on my very best stationery
to the ones who are making room today

for the daily host of babies,
descending like bees with their wings and stingers,
ready to get busy with all their earthly joys and tasks.

Written thank you notes are a graceful way to express gratitude.  I hope that this does not become a lost art.  The whole practice of gift-giving seems fraught with expectations and potential conflicts.  Surely the best gifts are given freely.  And yet, a gift demands a response.

Is a simple, heartfelt verbal thank you enough?  Is a written thank you note the end of our cultural obligation to show gratitude? In fact, our duty as gift recipients is deeper.  Margaret Visser, who examines the culture of gratitude in The Gift of Thanks:  The Roots and Rituals of Gratitude, says that a gift has three parts:  to give, to receive, and to reciprocate:  “With thanking, expressing gratitude is not enough.  One should give something back; the intention to return a favour must be present or one’s words are merely empty.”

I like thinking about gratitude in this way.  I tend to view buying gifts as a burden and an unwilling duty.  It will be a worthy goal to have a change of heart about this, and to approach exchanging gifts in a more thoughtful and gracious way, celebrating the connections and obligations that tie me to my recipients.  Something to think about this holiday season.

Giving thanks on this Thanksgiving Day

I do believe in counting my blessings.  But I do think this one-sided focus on the positive is a bit disingenuous.  There is the danger of feeling self-satisfied that God or the Universe has chosen you for its gifts and bounty (compared to the poor, undeserving masses).  Or that you have escaped disaster and suffering through your own talents and hard work, rather than by chance or grace.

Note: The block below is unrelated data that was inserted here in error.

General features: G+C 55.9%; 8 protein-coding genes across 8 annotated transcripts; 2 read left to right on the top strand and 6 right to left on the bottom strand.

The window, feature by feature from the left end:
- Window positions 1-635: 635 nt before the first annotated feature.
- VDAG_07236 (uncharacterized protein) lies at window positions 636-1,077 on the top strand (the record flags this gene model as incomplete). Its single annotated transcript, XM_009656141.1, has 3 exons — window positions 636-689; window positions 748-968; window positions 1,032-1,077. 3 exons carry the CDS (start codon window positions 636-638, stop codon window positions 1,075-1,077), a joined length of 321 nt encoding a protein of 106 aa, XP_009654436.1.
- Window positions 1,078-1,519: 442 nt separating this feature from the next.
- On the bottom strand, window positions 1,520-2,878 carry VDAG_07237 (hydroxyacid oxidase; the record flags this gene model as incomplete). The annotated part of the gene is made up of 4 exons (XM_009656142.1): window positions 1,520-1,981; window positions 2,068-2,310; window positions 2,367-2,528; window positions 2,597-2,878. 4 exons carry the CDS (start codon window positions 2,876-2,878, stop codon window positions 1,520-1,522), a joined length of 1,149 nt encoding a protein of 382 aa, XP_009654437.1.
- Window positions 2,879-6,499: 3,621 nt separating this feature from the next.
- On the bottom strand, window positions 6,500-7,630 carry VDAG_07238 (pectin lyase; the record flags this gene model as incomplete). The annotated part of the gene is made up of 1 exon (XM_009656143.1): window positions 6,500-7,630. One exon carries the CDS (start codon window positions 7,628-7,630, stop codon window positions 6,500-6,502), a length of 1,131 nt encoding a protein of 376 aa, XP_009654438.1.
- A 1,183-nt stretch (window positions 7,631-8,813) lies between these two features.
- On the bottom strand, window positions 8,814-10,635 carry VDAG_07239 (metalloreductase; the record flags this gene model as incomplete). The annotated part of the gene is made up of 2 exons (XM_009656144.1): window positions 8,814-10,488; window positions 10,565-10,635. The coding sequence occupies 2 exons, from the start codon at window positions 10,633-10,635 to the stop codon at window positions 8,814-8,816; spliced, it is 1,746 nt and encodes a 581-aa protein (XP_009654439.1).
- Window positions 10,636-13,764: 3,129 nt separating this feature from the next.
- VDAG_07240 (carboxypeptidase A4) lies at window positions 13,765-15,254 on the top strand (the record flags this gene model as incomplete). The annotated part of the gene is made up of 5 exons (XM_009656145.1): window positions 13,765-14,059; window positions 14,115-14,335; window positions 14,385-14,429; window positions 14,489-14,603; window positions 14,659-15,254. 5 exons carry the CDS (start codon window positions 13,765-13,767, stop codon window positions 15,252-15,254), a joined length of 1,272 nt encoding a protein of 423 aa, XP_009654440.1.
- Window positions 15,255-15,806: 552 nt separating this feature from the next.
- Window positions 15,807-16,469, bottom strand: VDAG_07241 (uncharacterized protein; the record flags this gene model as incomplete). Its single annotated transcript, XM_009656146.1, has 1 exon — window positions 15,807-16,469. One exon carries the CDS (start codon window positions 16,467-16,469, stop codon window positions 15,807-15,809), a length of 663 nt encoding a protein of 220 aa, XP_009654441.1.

The exercise of counting one’s blessings is designed, perhaps, to evoke feelings of humility and compassion and gratitude.  But how about taking a moment to count one’s disasters and crises and reflect upon their role in life.  No one is immune from suffering.  And I believe it is when one is struggling with bad news, pain and disease, failures and limitations, that one’s humanity is revealed.  Disasters impose constraints, but working within constraints can be immensely freeing and push one to great creativity.

The following tale from China, “The Lost Horse,” illuminates another aspect of disasters and their dual nature (hidden blessings):

A man who lived on the northern frontier of China was skilled in interpreting events. One day for no reason, his horse ran away to the nomads across the border. Everyone tried to console him, but his father said, “What makes you so sure this isn’t a blessing?” Some months later his horse returned, bringing a splendid nomad stallion. Everyone congratulated him, but his father said, “What makes you so sure this isn’t a disaster?” Their household was richer by a fine horse, which the son loved to ride. One day he fell and broke his hip. Everyone tried to console him, but his father said, “What makes you so sure this isn’t a blessing?”

A year later the nomads came in force across the border, and every able-bodied man took his bow and went into battle. The Chinese frontiersmen lost nine of every ten men. Only because the son was lame did father and son survive to take care of each other. Truly, blessing turns to disaster, and disaster to blessing: the changes have no end, nor can the mystery be fathomed.

So this Thanksgiving, let’s embrace the whole of life — blessings and disasters — with heartfelt gratitude.

Happy Thanksgiving, everyone!